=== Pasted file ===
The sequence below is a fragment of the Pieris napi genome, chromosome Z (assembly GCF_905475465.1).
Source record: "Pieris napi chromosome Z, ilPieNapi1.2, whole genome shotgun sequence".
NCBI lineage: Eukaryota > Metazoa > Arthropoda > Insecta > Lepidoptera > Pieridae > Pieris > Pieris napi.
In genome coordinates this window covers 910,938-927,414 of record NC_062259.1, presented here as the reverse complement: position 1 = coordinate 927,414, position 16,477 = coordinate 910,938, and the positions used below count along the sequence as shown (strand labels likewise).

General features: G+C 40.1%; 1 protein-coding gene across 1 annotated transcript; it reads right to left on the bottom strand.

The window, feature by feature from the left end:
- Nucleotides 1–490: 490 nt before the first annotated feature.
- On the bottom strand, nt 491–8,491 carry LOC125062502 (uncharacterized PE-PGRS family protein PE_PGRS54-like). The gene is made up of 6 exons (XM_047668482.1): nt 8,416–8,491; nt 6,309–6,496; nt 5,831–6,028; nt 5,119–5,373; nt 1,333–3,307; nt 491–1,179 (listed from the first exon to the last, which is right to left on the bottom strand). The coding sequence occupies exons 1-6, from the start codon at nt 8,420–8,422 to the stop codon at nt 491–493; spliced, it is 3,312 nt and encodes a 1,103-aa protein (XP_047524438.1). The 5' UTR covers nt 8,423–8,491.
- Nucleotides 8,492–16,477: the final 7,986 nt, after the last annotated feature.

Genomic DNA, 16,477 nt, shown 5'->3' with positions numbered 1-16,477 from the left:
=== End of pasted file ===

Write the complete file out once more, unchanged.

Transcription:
The sequence below is a fragment of the Pieris napi genome, chromosome Z (assembly GCF_905475465.1).
Source record: "Pieris napi chromosome Z, ilPieNapi1.2, whole genome shotgun sequence".
NCBI lineage: Eukaryota > Metazoa > Arthropoda > Insecta > Lepidoptera > Pieridae > Pieris > Pieris napi.
In genome coordinates this window covers 910,938-927,414 of record NC_062259.1, presented here as the reverse complement: position 1 = coordinate 927,414, position 16,477 = coordinate 910,938, and the positions used below count along the sequence as shown (strand labels likewise).

General features: G+C 40.1%; 1 protein-coding gene across 1 annotated transcript; it reads right to left on the bottom strand.

The window, feature by feature from the left end:
- Nucleotides 1–490: 490 nt before the first annotated feature.
- On the bottom strand, nt 491–8,491 carry LOC125062502 (uncharacterized PE-PGRS family protein PE_PGRS54-like). The gene is made up of 6 exons (XM_047668482.1): nt 8,416–8,491; nt 6,309–6,496; nt 5,831–6,028; nt 5,119–5,373; nt 1,333–3,307; nt 491–1,179 (listed from the first exon to the last, which is right to left on the bottom strand). The coding sequence occupies exons 1-6, from the start codon at nt 8,420–8,422 to the stop codon at nt 491–493; spliced, it is 3,312 nt and encodes a 1,103-aa protein (XP_047524438.1). The 5' UTR covers nt 8,423–8,491.
- Nucleotides 8,492–16,477: the final 7,986 nt, after the last annotated feature.

Genomic DNA, 16,477 nt, shown 5'->3' with positions numbered 1-16,477 from the left: